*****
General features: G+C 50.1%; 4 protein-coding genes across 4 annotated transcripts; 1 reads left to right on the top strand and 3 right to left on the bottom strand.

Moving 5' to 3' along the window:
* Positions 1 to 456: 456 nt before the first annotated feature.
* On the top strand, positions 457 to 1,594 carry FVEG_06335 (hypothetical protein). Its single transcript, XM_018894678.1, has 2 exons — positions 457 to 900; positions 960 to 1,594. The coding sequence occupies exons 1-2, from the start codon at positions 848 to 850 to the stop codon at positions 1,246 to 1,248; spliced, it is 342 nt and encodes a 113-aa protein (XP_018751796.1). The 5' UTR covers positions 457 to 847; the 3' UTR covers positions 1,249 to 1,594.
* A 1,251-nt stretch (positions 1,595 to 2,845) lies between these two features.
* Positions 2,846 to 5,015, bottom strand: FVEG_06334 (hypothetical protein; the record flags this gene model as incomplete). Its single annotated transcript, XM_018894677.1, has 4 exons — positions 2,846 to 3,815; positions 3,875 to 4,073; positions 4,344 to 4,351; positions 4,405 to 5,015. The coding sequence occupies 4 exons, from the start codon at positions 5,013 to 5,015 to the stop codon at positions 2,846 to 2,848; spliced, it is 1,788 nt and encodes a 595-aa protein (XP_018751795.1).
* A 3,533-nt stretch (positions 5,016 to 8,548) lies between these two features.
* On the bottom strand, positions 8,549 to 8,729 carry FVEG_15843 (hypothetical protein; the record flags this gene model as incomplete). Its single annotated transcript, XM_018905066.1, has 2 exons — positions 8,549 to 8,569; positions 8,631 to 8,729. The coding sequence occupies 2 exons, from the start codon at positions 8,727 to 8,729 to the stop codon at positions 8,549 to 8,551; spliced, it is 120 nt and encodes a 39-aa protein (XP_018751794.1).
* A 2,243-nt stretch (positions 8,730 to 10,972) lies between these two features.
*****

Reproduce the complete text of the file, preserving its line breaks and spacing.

General features: G+C 50.1%; 4 protein-coding genes across 4 annotated transcripts; 1 reads left to right on the top strand and 3 right to left on the bottom strand.

Moving 5' to 3' along the window:
* Positions 1 to 456: 456 nt before the first annotated feature.
* On the top strand, positions 457 to 1,594 carry FVEG_06335 (hypothetical protein). Its single transcript, XM_018894678.1, has 2 exons — positions 457 to 900; positions 960 to 1,594. The coding sequence occupies exons 1-2, from the start codon at positions 848 to 850 to the stop codon at positions 1,246 to 1,248; spliced, it is 342 nt and encodes a 113-aa protein (XP_018751796.1). The 5' UTR covers positions 457 to 847; the 3' UTR covers positions 1,249 to 1,594.
* A 1,251-nt stretch (positions 1,595 to 2,845) lies between these two features.
* Positions 2,846 to 5,015, bottom strand: FVEG_06334 (hypothetical protein; the record flags this gene model as incomplete). Its single annotated transcript, XM_018894677.1, has 4 exons — positions 2,846 to 3,815; positions 3,875 to 4,073; positions 4,344 to 4,351; positions 4,405 to 5,015. The coding sequence occupies 4 exons, from the start codon at positions 5,013 to 5,015 to the stop codon at positions 2,846 to 2,848; spliced, it is 1,788 nt and encodes a 595-aa protein (XP_018751795.1).
* A 3,533-nt stretch (positions 5,016 to 8,548) lies between these two features.
* On the bottom strand, positions 8,549 to 8,729 carry FVEG_15843 (hypothetical protein; the record flags this gene model as incomplete). Its single annotated transcript, XM_018905066.1, has 2 exons — positions 8,549 to 8,569; positions 8,631 to 8,729. The coding sequence occupies 2 exons, from the start codon at positions 8,727 to 8,729 to the stop codon at positions 8,549 to 8,551; spliced, it is 120 nt and encodes a 39-aa protein (XP_018751794.1).
* A 2,243-nt stretch (positions 8,730 to 10,972) lies between these two features.